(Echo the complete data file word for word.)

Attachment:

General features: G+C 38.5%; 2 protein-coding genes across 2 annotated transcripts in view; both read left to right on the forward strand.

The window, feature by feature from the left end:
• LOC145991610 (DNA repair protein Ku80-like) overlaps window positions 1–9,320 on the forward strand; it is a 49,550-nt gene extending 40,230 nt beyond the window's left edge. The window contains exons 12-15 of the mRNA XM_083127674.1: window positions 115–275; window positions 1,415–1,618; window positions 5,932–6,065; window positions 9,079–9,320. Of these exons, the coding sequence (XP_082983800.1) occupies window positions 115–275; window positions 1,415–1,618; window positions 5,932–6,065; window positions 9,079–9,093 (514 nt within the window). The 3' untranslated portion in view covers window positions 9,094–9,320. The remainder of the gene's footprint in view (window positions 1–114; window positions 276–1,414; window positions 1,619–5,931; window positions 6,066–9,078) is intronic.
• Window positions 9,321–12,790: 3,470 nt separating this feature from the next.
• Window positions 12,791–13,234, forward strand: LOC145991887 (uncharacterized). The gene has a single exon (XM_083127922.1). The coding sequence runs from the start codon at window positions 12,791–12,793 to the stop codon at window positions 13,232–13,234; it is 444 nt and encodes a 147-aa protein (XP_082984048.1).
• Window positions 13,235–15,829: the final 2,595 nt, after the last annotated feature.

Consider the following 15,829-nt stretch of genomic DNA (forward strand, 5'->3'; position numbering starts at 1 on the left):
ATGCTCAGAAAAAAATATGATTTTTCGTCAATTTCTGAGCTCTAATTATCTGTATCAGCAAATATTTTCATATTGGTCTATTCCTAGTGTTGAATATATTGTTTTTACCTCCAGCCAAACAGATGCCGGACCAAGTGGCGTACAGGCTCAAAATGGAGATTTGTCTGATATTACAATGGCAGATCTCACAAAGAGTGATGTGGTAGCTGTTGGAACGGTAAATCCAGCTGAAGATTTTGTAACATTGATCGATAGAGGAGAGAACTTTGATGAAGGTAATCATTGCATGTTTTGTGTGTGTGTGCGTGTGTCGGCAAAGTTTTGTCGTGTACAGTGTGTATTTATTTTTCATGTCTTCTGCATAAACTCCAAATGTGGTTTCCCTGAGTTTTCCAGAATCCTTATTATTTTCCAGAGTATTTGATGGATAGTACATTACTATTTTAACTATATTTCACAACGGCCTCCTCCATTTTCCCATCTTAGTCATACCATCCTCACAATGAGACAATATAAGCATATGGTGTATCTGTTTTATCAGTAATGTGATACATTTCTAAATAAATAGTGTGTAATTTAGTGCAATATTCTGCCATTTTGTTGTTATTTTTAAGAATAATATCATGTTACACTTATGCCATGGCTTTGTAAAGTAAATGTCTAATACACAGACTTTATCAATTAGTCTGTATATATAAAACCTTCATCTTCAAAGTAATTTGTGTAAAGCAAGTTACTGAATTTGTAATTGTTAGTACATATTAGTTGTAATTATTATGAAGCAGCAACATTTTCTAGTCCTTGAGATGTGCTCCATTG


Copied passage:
General features: G+C 38.5%; 2 protein-coding genes across 2 annotated transcripts in view; both read left to right on the forward strand.

The window, feature by feature from the left end:
• LOC145991610 (DNA repair protein Ku80-like) overlaps window positions 1–9,320 on the forward strand; it is a 49,550-nt gene extending 40,230 nt beyond the window's left edge. The window contains exons 12-15 of the mRNA XM_083127674.1: window positions 115–275; window positions 1,415–1,618; window positions 5,932–6,065; window positions 9,079–9,320. Of these exons, the coding sequence (XP_082983800.1) occupies window positions 115–275; window positions 1,415–1,618; window positions 5,932–6,065; window positions 9,079–9,093 (514 nt within the window). The 3' untranslated portion in view covers window positions 9,094–9,320. The remainder of the gene's footprint in view (window positions 1–114; window positions 276–1,414; window positions 1,619–5,931; window positions 6,066–9,078) is intronic.
• Window positions 9,321–12,790: 3,470 nt separating this feature from the next.
• Window positions 12,791–13,234, forward strand: LOC145991887 (uncharacterized). The gene has a single exon (XM_083127922.1). The coding sequence runs from the start codon at window positions 12,791–12,793 to the stop codon at window positions 13,232–13,234; it is 444 nt and encodes a 147-aa protein (XP_082984048.1).
• Window positions 13,235–15,829: the final 2,595 nt, after the last annotated feature.

Consider the following 15,829-nt stretch of genomic DNA (forward strand, 5'->3'; position numbering starts at 1 on the left):
ATGCTCAGAAAAAAATATGATTTTTCGTCAATTTCTGAGCTCTAATTATCTGTATCAGCAAATATTTTCATATTGGTCTATTCCTAGTGTTGAATATATTGTTTTTACCTCCAGCCAAACAGATGCCGGACCAAGTGGCGTACAGGCTCAAAATGGAGATTTGTCTGATATTACAATGGCAGATCTCACAAAGAGTGATGTGGTAGCTGTTGGAACGGTAAATCCAGCTGAAGATTTTGTAACATTGATCGATAGAGGAGAGAACTTTGATGAAGGTAATCATTGCATGTTTTGTGTGTGTGTGCGTGTGTCGGCAAAGTTTTGTCGTGTACAGTGTGTATTTATTTTTCATGTCTTCTGCATAAACTCCAAATGTGGTTTCCCTGAGTTTTCCAGAATCCTTATTATTTTCCAGAGTATTTGATGGATAGTACATTACTATTTTAACTATATTTCACAACGGCCTCCTCCATTTTCCCATCTTAGTCATACCATCCTCACAATGAGACAATATAAGCATATGGTGTATCTGTTTTATCAGTAATGTGATACATTTCTAAATAAATAGTGTGTAATTTAGTGCAATATTCTGCCATTTTGTTGTTATTTTTAAGAATAATATCATGTTACACTTATGCCATGGCTTTGTAAAGTAAATGTCTAATACACAGACTTTATCAATTAGTCTGTATATATAAAACCTTCATCTTCAAAGTAATTTGTGTAAAGCAAGTTACTGAATTTGTAATTGTTAGTACATATTAGTTGTAATTATTATGAAGCAGCAACATTTTCTAGTCCTTGAGATGTGCTCCATTG